Volume 1 Supplement 1

Proceedings of the First International Cilia in Development and Disease Scientific Conference (2012)

Open Access

CG31320 (Heatr2) - ciliopathy candidate gene, functional analysis in fly and mouse models

Cilia20121(Suppl 1):P92

https://doi.org/10.1186/2046-2530-1-S1-P92

Published: 16 November 2012

The structural and functional roles of many of the 800-1000 proteins that make up the microtubule core and specialized membranes of cilia and flagella are poorly understood. Following from our recent expression study to identify putative ciliary candidates in Drosophila sensory neurons, we focused on a subset that were targets of the transcription factor Fd3f, which regulates functional specialization of mechanosensory cilia. Bioinformatic enrichment for known ciliary domains as well as orthologous protein-protein interaction network modelling provided a list of putative ciliary genes for further functional characterization. One such candidate, CG31320, has been initially characterized in Drosophila. Little is known about this gene, except the encoded protein contains HEAT repeats – belonging to an armadillo-like fold family associated with intracellular transport. In situ analysis confirms that CG31320 mRNA is highly expressed in the ciliated chordotonal neurons. RNAi-mediated knock-down resulted in abnormal chordotonal ciliary morphology and locomotory defects, consistent with impaired mechanosensory cilium function. Currently, we are studying whether the ortholog Heatr2 is also required for mammalian cilia. Protein localization studies suggest that Heatr2 plays a role in trafficking to primary cilia. RNAi knock-down and protein interaction studies using mammalian cells are underway to functionally dissect Heatr2 roles; results will be presented. We are generating a Heatr2 conditional mouse mutant to investigate its function in different types of cilia and sperm flagella. We present a multisystem experimental pipeline for functional characterization of novel genes expressed in cilia as well as putative ciliopathy candidates.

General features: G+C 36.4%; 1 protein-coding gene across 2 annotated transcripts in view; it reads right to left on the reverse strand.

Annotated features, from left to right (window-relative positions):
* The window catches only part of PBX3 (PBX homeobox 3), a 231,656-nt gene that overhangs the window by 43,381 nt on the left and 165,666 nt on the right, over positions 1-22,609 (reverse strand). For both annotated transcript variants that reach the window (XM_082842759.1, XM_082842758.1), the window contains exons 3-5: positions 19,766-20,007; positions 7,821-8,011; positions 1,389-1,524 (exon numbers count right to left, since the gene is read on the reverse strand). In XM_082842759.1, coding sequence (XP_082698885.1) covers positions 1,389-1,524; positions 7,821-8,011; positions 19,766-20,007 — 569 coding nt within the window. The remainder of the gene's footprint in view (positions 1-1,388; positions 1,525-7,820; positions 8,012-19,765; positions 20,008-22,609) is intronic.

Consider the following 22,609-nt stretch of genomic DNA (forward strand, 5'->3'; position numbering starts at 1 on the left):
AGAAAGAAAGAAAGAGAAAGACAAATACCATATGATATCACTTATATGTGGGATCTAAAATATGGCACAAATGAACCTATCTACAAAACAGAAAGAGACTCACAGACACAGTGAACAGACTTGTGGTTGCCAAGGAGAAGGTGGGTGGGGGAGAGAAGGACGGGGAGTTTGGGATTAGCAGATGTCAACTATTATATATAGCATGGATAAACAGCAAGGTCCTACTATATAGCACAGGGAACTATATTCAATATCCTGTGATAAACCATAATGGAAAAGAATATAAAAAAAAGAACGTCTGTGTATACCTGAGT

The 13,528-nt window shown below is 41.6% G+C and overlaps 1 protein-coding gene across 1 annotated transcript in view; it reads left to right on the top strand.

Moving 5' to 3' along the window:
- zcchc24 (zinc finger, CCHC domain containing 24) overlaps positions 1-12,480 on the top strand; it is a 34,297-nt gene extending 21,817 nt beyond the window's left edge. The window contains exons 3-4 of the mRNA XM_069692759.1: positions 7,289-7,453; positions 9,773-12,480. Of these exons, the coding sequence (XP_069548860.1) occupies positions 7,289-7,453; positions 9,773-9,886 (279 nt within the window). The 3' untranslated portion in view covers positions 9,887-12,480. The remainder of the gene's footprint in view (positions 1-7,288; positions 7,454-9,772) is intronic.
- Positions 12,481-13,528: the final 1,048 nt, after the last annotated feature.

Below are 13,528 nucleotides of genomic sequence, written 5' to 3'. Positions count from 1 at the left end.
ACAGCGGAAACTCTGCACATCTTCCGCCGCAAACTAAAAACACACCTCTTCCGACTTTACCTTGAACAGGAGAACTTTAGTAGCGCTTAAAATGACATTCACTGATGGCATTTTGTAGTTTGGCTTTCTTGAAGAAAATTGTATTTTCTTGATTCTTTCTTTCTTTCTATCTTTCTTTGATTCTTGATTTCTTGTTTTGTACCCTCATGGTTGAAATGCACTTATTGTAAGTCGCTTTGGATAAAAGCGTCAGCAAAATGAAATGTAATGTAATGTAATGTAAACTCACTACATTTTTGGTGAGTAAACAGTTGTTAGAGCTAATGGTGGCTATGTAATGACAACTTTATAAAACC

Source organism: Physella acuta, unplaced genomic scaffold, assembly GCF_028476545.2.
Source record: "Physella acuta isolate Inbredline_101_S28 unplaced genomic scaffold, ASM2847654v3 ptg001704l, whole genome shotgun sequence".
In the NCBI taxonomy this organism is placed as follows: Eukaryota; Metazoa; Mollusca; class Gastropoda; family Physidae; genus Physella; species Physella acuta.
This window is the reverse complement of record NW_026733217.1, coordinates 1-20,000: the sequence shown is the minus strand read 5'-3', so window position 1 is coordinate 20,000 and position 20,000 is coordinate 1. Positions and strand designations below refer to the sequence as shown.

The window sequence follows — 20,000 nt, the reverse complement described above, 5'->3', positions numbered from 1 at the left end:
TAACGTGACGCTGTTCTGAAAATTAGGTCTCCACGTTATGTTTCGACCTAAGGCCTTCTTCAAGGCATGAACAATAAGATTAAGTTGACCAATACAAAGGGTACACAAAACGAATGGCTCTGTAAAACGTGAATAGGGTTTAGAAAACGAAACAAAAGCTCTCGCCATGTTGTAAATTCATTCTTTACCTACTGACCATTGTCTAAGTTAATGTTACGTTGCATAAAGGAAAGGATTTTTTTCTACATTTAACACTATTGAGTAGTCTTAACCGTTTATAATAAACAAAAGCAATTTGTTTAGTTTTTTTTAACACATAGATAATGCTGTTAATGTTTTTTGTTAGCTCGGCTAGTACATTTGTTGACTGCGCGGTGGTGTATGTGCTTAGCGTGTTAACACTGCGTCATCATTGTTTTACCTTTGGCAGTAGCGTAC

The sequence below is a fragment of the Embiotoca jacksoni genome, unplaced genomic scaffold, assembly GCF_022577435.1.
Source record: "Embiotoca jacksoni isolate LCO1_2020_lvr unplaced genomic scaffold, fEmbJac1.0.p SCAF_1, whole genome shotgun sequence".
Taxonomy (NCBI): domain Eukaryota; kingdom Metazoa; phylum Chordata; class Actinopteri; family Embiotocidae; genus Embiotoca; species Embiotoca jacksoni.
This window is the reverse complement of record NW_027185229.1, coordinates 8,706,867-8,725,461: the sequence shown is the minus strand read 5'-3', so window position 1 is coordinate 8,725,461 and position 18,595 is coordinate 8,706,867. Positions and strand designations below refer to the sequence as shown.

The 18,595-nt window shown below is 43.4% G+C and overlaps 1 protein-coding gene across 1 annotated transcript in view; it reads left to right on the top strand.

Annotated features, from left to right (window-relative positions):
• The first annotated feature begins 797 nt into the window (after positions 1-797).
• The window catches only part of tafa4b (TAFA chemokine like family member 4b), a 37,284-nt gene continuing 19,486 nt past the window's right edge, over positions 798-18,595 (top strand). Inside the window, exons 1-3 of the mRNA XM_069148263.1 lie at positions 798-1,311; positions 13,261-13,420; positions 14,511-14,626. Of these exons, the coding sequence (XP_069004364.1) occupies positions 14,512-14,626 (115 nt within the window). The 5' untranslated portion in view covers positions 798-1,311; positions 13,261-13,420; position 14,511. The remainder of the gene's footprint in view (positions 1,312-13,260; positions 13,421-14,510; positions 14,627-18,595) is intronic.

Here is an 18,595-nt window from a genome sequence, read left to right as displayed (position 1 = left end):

Authors’ Affiliations

(1)
MRC Human Genetics Unit, MRC IGMM, University of Edinburgh
(2)
University of Edinburgh

Copyright

© Mali et al; licensee BioMed Central Ltd. 2012

This article is published under license to BioMed Central Ltd. This is an Open Access article distributed under the terms of the Creative Commons Attribution License (http://creativecommons.org/licenses/by/2.0), which permits unrestricted use, distribution, and reproduction in any medium, provided the original work is properly cited.

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